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Riveting new Springsteen bio receives ‘Boss’ input

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(Bruce) said, “If you found out anything about me that you didn’t put in the book because you thought it might make me uncomfortable … go back and put it in.”

You feel that you can almost reach out, touch Bruce Springsteen and hear his nervous laugh within the pages of “Bruce,” an absorbing new biography by Peter Ames Carlin, published by Simon & Schuster, Inc.  

Carlin’s previous bios of Paul McCartney and Brian Wilson generally succeeded in shining light on subjects for whom new information was thought to be exhausted, and he does it again in “Bruce.” The book retains its “unauthorized” status despite Springsteen’s unusual decision to participate.

The last time Bruce Springsteen cooperated with a biographer, it was for Dave Marsh’s “Glory Days” (1987), a sequel of sorts to his book “Born to Run” (1979).  While those books served their purpose and did a fine job of delivering information about Bruce’s albums and historic live shows, Marsh did little to hide the fact that he was a friend of Springsteen as well as an unabashed fan. As a result, both books came up a little short in the balanced column.  

While Carlin had hoped to receive at least some participation from Bruce for his book, he knew the odds were slim and was quite prepared to carry on and, in his words, “Do the outside journalist thing and speak to everyone who would speak to someone who didn’t have that connection to Bruce.” 

In a recent phone interview, Carlin told me that he received a call that took his project to the next level. “In early 2011, after about 18 months of talking to people around Bruce, I got a call from his manager, Jon Landau, saying, ‘Let’s have a drink and talk. I think we’re ready to cooperate with you now.’”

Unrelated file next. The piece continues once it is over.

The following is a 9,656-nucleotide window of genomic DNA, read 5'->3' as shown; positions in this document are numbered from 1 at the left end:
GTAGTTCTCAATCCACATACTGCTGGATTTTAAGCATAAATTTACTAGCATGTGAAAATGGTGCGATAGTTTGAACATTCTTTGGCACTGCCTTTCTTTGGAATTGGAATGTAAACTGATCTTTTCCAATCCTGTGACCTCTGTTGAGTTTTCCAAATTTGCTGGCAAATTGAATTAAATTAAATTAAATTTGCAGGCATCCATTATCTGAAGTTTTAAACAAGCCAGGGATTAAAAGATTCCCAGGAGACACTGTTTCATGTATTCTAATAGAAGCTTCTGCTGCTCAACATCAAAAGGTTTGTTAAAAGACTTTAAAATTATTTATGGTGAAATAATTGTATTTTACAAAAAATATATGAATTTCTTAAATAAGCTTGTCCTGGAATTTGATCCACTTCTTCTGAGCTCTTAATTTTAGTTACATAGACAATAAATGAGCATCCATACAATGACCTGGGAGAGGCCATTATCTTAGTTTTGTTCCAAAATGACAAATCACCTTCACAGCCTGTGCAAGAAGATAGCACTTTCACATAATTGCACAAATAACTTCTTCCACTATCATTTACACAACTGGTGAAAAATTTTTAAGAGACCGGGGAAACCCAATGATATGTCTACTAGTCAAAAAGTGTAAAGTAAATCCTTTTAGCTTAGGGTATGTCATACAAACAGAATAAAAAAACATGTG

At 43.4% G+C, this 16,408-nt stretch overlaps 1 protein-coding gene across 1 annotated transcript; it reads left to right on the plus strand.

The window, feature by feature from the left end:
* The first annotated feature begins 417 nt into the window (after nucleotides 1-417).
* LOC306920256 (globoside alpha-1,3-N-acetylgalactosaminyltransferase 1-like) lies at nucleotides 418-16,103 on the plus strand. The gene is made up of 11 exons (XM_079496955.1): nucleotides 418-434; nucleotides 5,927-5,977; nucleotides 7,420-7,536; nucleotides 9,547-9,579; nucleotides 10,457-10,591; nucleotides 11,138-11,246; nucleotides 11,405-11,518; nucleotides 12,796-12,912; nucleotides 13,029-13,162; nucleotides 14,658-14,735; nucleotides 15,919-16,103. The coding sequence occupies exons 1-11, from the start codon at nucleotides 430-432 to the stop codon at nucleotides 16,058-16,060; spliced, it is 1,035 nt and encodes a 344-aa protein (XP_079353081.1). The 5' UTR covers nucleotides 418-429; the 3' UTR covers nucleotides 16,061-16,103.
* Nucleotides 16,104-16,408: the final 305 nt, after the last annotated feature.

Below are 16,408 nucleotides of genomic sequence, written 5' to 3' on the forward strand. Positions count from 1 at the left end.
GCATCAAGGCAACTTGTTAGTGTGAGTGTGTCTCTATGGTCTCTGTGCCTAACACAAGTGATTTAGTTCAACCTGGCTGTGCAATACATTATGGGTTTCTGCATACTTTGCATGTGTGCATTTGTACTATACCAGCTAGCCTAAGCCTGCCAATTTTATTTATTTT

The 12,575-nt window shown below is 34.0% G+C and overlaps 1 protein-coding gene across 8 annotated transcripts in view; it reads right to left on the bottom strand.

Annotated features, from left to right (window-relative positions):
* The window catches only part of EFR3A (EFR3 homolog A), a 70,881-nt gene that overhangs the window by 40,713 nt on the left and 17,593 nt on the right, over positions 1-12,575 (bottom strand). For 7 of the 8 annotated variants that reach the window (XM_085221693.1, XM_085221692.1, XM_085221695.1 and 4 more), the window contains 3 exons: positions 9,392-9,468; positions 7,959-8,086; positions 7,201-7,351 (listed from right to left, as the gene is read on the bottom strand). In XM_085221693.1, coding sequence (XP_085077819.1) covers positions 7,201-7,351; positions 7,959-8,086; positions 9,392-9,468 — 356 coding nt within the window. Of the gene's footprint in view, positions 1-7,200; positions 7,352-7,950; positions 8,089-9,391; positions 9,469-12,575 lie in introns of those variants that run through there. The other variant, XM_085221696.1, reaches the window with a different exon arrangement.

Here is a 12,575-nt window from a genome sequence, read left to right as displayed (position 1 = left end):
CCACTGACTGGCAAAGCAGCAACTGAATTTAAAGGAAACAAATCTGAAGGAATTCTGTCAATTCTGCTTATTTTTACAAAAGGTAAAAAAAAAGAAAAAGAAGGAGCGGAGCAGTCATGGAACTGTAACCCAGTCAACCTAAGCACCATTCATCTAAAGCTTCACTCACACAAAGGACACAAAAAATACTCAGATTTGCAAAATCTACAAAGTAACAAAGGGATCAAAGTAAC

Carlin says that neither Springsteen nor his management attempted to retain any control over what was written or how his research was used. “They were extremely open and shared everything that I asked for, in terms of information, access and archival material,” he told me. “Eventually, Bruce got involved in a very big way. We spent a lot of time talking and I spent a lot of time just watching him do his thing. I sat in on rehearsals and recording sessions.”

Carlin draws the reader in early in the pages of “Bruce” with an account of Springsteen’s early life abundant in first time information. “There are a lot of haunting and strange facts about his early childhood,” Carlin says. “Everybody knows that he had a troubled relationship with his father, but it wasn’t because Doug (Springsteen’s father) drank a lot - which he did to an extent - it was because he was manic-depressive.” 

Carlin says that the elder Springsteen’s undiagnosed illness turned his – and, at times, the family’s life – into a kind of torture. “As a child, all Bruce wanted was an emotional connection to his dad, but his dad couldn’t do that for him because he was so busy dealing with his own ghosts. Bruce took that incredibly personally, and it really shaped his personality.”

For the first time, we learn how Bruce made the transition from awkward child to rock ‘n roll-loving teen to Freehold, New Jersey hero to regional draw to recording artist to reluctant rock hero to stadium-filling ‘rock evangelist’ to legend and icon. Those steps came with a price, mostly paid by Bruce, but others are still accounting for the cost. In “Bruce,” you hear from those people too, and Carlin says Springsteen insisted that those accounts remain.